Some of you may know me from my food blog, Off The Broiler, and the culinary food discussion site eGullet which I co-founded in 2001. Daisy and I met three years ago when she did a podcast for my blog which if you’re a big Daisy fan I encourage you to listen to. At the time we did that podcast, I was a big fan of her show, Daisy Cooks! on PBS. We became great friends, and eventually, I helped her build and Boriqua Blog.

I’m sure of you many of you are aware that Daisy is of Puerto Rican heritage. I, on the other hand, am an estadounidense — an American, and specifically Jewish and of Eastern-European descent. While I can speak Spanish semi-fluently — I studied it in college and I grew up learning it in my household because my mother has a masters degree in Spanish, I never truly understood what it meant to be a Latino. Sure, I’ve travelled to several Spanish-speaking countries, including Spain, Mexico, Colombia and Panama, but in those trips, I’ve never truly “gone native”. Even in my previous travel to Puerto Rico, I stayed within the confines of the Caribe Hilton and the tourist areas of San Juan, and never ventured out to see what America’s foremost tropical island was really all about. The next time I went, I vowed that it would be different.

Palmas del Mar, Puerto Rico by you.

Palmas del Mar, Puerto Rico.

I recently returned from a trip to Puerto Rico with my wife, Rachel, and we stayed in the Palmas del Mar resort near Humacao, which is on the Southeast side of the Island. The majority of the places we visited were along the Southern and Eastern side of the island, so if my report looks a little skewed for not featuring cuisine and culture on the West and Northern parts, you’ll understand.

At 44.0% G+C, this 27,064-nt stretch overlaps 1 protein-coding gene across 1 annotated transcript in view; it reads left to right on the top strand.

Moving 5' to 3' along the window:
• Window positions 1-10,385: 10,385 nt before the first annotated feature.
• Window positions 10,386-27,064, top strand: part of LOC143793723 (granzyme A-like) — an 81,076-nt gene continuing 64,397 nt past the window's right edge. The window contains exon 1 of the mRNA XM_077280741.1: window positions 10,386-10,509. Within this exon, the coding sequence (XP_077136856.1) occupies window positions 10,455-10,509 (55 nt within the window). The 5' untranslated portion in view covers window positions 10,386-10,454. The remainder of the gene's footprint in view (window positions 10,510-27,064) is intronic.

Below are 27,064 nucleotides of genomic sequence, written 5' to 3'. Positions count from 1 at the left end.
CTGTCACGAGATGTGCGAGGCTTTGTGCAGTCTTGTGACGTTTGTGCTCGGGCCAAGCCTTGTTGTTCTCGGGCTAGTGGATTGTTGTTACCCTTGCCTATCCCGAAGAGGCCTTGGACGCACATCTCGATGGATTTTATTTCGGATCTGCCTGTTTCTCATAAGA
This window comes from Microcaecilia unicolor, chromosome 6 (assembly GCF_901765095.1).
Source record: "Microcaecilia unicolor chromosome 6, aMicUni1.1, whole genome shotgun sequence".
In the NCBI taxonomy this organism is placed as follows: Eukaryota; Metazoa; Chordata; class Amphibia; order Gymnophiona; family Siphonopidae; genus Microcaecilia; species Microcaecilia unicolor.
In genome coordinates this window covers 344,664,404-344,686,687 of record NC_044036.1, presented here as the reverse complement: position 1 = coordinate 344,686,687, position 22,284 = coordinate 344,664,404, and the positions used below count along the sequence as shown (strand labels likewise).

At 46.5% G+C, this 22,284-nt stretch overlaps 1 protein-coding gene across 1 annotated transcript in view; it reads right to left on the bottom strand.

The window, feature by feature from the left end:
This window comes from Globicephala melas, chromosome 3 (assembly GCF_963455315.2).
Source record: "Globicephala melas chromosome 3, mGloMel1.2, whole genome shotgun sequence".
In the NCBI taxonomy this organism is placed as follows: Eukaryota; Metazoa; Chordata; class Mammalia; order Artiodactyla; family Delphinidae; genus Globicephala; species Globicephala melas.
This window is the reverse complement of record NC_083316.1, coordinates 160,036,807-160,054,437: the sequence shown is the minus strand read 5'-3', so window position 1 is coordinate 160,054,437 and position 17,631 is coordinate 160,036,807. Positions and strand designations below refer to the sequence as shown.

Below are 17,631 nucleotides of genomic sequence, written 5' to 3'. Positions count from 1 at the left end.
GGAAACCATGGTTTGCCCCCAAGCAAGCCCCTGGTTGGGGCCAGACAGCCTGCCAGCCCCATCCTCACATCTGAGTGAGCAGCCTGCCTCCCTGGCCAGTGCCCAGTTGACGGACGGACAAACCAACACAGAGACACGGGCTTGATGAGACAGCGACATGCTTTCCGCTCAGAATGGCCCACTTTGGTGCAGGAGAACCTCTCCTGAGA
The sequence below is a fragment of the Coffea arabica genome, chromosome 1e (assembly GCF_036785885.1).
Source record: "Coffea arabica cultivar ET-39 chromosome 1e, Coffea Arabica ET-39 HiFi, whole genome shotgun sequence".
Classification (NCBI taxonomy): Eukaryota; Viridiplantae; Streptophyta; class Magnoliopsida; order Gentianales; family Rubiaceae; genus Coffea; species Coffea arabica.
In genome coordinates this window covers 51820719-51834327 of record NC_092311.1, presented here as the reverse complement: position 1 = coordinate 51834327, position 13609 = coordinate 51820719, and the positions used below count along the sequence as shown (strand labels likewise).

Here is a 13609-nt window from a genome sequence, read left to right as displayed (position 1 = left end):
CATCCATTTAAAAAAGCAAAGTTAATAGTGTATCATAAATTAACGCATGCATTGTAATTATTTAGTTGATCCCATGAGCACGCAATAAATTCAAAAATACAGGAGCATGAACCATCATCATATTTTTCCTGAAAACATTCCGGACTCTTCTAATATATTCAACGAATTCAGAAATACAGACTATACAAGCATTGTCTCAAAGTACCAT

While not as large in terms of landmass as the two other Caribbean islands such as Cuba and Hispaniola in the Greater Antilles, Puerto Rico is still pretty big and is really too large to try to get a full sense of in just one week — it’s still the size of Connecticut, and despite having several autopistas it still has a lot of one lane roads which prevent fast cross-country travel. A trip from Humacao in the east to Rincon or Aguadilla in the western part of the island can easily take more than 3 hours, particularly if you need to go thru mountain roads for part of the trip.

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Jose Can You See…Me Gasping With Anticipation?

I spent this past weekend visiting a friend, Barbara, in Washington, D.C. with my friend and partner in crime, Loni. I was hoping to visit some of the local eateries, and between Barbara”s suggestions and Chris Styler’s intercedence, I was all set up to visit two of Jose Andres’ restaurants; I would visit Oyamel on Saturday night, and Cafe Atlantico on Sunday afternoon for their Latino Dim Sum.

Barbara, Loni, and I arrived at Oyamel around 7:30 in the evening, to be whisked off to our table. Almost at once, as if by magic, we were served an Oyamel margarita, Jose’s favorite margarita, made with “salt air” instead of a salted glass. It was absolutely divine; the margarita itself was the perfect balance of sweet-tart, and the “salt air” gave you just enough salt to make it interesting…and it was pretty!

Oyamel Margarita

We had barely had a couple of sips, enjoying the decor, when our waiter appeared table side to make  our guacamole , served with warm corn tortillas and crispy tortilla chips. I was loving this place already!